An “action sequence” is simply a series of connected shots of somebody doing something.
The person (or part of them) needs to be in each of the shots.
Imagine you are filming somebody cutting carrots in a kitchen. If you show a shot of the clock on the wall, that is not part of the action sequence. It’s what’s known as a CUTAWAY. You are “cutting away” from the action.
Once again, there is a very simple set of a rules (a “grammar”) of how to shoot an action sequence.
- You need to get a wide shot of the person, showing their environment.
- You need to get a shot of the person’s face.
- You need to get a shot of their hands doing whatever it is they are doing. Try to make this a nice close-up.
- You need to get a shot of their point of view — what they can see — sometimes called an “over the shoulder” shot. Make sure we can see them (the back of their head and shoulder) in the shot.
These are the four basic shots. You can add to them if you like. You don’t need to film these in any particular order. You should film each shot for ten seconds.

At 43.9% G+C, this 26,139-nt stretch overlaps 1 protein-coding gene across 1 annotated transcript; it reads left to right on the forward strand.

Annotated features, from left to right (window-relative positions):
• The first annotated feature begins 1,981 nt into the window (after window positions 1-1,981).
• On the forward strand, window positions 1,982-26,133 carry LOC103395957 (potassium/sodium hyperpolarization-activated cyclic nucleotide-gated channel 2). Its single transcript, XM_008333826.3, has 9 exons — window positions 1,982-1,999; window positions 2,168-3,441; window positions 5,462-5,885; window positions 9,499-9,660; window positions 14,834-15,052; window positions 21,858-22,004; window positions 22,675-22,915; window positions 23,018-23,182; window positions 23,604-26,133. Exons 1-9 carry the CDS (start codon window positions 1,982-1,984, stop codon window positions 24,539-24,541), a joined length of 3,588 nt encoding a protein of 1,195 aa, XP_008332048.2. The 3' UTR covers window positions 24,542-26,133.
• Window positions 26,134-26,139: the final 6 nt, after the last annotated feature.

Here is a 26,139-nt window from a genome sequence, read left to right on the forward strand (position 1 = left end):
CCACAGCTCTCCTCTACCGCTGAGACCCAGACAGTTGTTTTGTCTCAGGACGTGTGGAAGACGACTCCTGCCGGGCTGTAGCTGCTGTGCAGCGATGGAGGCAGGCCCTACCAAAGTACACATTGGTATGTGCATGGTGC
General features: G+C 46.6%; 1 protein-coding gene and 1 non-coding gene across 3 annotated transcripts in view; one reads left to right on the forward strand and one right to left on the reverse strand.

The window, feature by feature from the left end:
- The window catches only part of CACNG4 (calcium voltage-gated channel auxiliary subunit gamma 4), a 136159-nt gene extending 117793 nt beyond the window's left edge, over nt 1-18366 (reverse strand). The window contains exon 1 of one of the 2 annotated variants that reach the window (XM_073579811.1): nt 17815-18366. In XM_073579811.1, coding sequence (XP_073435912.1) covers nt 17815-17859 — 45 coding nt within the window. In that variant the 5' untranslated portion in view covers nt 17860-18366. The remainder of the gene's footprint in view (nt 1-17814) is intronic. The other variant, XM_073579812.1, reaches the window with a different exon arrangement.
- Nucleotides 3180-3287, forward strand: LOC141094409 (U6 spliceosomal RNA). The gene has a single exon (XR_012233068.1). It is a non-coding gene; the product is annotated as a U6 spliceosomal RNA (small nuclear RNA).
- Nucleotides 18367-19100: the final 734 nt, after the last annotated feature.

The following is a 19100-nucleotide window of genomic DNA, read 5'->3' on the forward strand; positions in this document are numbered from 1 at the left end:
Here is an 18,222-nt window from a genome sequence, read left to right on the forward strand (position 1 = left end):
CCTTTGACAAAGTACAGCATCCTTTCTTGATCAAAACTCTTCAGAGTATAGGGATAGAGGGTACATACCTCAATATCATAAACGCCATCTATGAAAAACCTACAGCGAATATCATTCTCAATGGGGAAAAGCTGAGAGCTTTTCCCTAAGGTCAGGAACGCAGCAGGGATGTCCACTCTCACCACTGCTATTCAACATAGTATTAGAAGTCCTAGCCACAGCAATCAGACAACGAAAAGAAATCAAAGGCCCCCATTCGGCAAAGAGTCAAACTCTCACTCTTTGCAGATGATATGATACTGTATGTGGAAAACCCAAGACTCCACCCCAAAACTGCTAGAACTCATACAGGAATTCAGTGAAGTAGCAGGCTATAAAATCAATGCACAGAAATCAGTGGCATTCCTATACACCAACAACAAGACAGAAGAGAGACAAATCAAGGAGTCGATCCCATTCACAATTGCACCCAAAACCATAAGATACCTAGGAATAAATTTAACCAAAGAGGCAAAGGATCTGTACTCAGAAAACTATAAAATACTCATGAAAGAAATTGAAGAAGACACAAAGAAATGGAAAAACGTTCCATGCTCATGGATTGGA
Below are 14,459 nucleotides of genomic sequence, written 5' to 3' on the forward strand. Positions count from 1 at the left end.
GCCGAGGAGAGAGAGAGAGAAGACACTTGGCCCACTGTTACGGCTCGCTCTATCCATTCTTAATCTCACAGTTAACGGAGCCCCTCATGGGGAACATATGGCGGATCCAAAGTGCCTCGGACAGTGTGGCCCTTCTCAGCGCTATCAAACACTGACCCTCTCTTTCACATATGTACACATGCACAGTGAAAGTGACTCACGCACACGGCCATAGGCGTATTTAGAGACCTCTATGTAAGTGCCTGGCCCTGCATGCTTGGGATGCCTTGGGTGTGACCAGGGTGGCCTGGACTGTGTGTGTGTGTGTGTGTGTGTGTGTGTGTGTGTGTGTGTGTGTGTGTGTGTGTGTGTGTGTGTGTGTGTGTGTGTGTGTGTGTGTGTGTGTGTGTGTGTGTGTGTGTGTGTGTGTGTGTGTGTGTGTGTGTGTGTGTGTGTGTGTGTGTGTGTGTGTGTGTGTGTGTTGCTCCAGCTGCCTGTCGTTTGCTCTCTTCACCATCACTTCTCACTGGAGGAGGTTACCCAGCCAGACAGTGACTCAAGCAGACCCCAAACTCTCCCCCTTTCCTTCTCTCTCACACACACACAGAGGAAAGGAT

Here’s what the shots might look like:
Edited together, the sequence might look like this:
Here’s another sequence, shot by Nest Jenkins.
One important thing to note is that the person in the action sequence should always be facing the same way — left to right, or right to left. The easy way to remember this is that you should always be filming the same ear. Why does this matter? If you shoot them facing different directions it will look confusing when you edit them together. You’re “crossing the line”. I’ll write a separate blog post about this. For now, just shoot the same ear.
Action sequences are sometimes called “set-ups” because they set a person up — normally ahead of an interview clip. If each shot in the action sequence ends up being five seconds long and you have four shots that equals around 60 words (three words a second) to introduce the person.
(Reporters often get people to make a cup of tea — hence the picture. And shooting somebody making a cup of tea, reduced to four five seconds shots that work, is a good exercise.)
You can get very sophisticated in how you shoot action sequences. The basic four shots are normally fine for TV news, but with a bit of practice you’ll be doing stuff like this one from Meleri Williams
Activity: Shoot and edit as many action sequences as you can. The more you do, the easier they get. WhatsApp them to me for feedback.